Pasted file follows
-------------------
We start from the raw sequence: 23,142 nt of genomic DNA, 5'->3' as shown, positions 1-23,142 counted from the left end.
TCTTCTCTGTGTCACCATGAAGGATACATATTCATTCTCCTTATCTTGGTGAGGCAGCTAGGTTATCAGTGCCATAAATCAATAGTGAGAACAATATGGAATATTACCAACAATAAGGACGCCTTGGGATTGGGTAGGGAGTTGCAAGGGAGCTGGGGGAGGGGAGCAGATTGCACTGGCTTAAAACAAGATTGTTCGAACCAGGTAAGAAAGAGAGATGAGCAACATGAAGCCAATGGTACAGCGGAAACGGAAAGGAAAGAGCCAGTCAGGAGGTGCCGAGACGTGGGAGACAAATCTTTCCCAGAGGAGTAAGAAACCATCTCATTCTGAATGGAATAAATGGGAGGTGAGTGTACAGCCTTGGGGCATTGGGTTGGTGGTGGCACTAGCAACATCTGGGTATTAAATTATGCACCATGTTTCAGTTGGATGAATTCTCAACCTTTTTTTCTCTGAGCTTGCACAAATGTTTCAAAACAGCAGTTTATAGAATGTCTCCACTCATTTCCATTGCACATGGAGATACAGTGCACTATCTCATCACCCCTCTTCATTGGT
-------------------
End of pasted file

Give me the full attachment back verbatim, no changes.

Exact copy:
We start from the raw sequence: 23,142 nt of genomic DNA, 5'->3' as shown, positions 1-23,142 counted from the left end.
TCTTCTCTGTGTCACCATGAAGGATACATATTCATTCTCCTTATCTTGGTGAGGCAGCTAGGTTATCAGTGCCATAAATCAATAGTGAGAACAATATGGAATATTACCAACAATAAGGACGCCTTGGGATTGGGTAGGGAGTTGCAAGGGAGCTGGGGGAGGGGAGCAGATTGCACTGGCTTAAAACAAGATTGTTCGAACCAGGTAAGAAAGAGAGATGAGCAACATGAAGCCAATGGTACAGCGGAAACGGAAAGGAAAGAGCCAGTCAGGAGGTGCCGAGACGTGGGAGACAAATCTTTCCCAGAGGAGTAAGAAACCATCTCATTCTGAATGGAATAAATGGGAGGTGAGTGTACAGCCTTGGGGCATTGGGTTGGTGGTGGCACTAGCAACATCTGGGTATTAAATTATGCACCATGTTTCAGTTGGATGAATTCTCAACCTTTTTTTCTCTGAGCTTGCACAAATGTTTCAAAACAGCAGTTTATAGAATGTCTCCACTCATTTCCATTGCACATGGAGATACAGTGCACTATCTCATCACCCCTCTTCATTGGT